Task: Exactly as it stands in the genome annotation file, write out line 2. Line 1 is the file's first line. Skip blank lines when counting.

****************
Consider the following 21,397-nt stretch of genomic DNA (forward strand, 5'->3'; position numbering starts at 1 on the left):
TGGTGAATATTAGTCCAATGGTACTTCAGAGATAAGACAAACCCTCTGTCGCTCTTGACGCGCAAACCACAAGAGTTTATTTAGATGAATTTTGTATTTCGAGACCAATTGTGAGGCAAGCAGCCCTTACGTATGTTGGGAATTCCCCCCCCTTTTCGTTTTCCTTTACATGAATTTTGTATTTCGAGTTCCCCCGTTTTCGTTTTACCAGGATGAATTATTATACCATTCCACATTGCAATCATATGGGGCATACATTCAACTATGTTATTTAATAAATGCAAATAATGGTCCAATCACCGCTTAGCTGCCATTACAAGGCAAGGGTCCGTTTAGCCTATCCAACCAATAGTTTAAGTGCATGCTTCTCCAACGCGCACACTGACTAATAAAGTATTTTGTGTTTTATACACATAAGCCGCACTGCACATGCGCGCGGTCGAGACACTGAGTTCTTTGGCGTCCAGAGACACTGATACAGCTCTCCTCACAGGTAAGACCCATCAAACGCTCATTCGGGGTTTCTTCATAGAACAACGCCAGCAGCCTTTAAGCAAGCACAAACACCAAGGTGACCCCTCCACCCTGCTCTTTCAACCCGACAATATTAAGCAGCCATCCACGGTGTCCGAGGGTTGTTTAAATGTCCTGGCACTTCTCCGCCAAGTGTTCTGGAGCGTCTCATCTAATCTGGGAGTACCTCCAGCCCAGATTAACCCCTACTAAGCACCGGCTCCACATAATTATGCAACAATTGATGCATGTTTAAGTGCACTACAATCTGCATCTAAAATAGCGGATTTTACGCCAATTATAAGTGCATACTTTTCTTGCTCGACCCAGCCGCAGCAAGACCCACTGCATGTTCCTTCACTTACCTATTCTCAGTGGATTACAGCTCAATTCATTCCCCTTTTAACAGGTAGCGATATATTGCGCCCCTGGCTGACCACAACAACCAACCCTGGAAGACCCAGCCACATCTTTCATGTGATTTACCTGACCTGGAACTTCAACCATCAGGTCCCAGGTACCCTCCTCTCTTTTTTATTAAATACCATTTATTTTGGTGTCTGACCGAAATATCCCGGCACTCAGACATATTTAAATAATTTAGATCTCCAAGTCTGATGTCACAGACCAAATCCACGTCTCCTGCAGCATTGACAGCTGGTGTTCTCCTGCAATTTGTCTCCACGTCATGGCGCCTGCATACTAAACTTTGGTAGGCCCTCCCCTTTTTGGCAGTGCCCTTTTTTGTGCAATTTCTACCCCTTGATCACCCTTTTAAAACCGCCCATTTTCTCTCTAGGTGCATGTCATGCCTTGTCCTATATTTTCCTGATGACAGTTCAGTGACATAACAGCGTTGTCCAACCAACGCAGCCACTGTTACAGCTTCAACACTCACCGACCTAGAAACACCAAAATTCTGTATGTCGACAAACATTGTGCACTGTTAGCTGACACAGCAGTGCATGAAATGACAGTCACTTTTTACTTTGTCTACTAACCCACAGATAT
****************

TGGTGAATATTAGTCCAATGGTACTTCAGAGATAAGACAAACCCTCTGTCGCTCTTGACGCGCAAACCACAAGAGTTTATTTAGATGAATTTTGTATTTCGAGACCAATTGTGAGGCAAGCAGCCCTTACGTATGTTGGGAATTCCCCCCCCTTTTCGTTTTCCTTTACATGAATTTTGTATTTCGAGTTCCCCCGTTTTCGTTTTACCAGGATGAATTATTATACCATTCCACATTGCAATCATATGGGGCATACATTCAACTATGTTATTTAATAAATGCAAATAATGGTCCAATCACCGCTTAGCTGCCATTACAAGGCAAGGGTCCGTTTAGCCTATCCAACCAATAGTTTAAGTGCATGCTTCTCCAACGCGCACACTGACTAATAAAGTATTTTGTGTTTTATACACATAAGCCGCACTGCACATGCGCGCGGTCGAGACACTGAGTTCTTTGGCGTCCAGAGACACTGATACAGCTCTCCTCACAGGTAAGACCCATCAAACGCTCATTCGGGGTTTCTTCATAGAACAACGCCAGCAGCCTTTAAGCAAGCACAAACACCAAGGTGACCCCTCCACCCTGCTCTTTCAACCCGACAATATTAAGCAGCCATCCACGGTGTCCGAGGGTTGTTTAAATGTCCTGGCACTTCTCCGCCAAGTGTTCTGGAGCGTCTCATCTAATCTGGGAGTACCTCCAGCCCAGATTAACCCCTACTAAGCACCGGCTCCACATAATTATGCAACAATTGATGCATGTTTAAGTGCACTACAATCTGCATCTAAAATAGCGGATTTTACGCCAATTATAAGTGCATACTTTTCTTGCTCGACCCAGCCGCAGCAAGACCCACTGCATGTTCCTTCACTTACCTATTCTCAGTGGATTACAGCTCAATTCATTCCCCTTTTAACAGGTAGCGATATATTGCGCCCCTGGCTGACCACAACAACCAACCCTGGAAGACCCAGCCACATCTTTCATGTGATTTACCTGACCTGGAACTTCAACCATCAGGTCCCAGGTACCCTCCTCTCTTTTTTATTAAATACCATTTATTTTGGTGTCTGACCGAAATATCCCGGCACTCAGACATATTTAAATAATTTAGATCTCCAAGTCTGATGTCACAGACCAAATCCACGTCTCCTGCAGCATTGACAGCTGGTGTTCTCCTGCAATTTGTCTCCACGTCATGGCGCCTGCATACTAAACTTTGGTAGGCCCTCCCCTTTTTGGCAGTGCCCTTTTTTGTGCAATTTCTACCCCTTGATCACCCTTTTAAAACCGCCCATTTTCTCTCTAGGTGCATGTCATGCCTTGTCCTATATTTTCCTGATGACAGTTCAGTGACATAACAGCGTTGTCCAACCAACGCAGCCACTGTTACAGCTTCAACACTCACCGACCTAGAAACACCAAAATTCTGTATGTCGACAAACATTGTGCACTGTTAGCTGACACAGCAGTGCATGAAATGACAGTCACTTTTTACTTTGTCTACTAACCCACAGATAT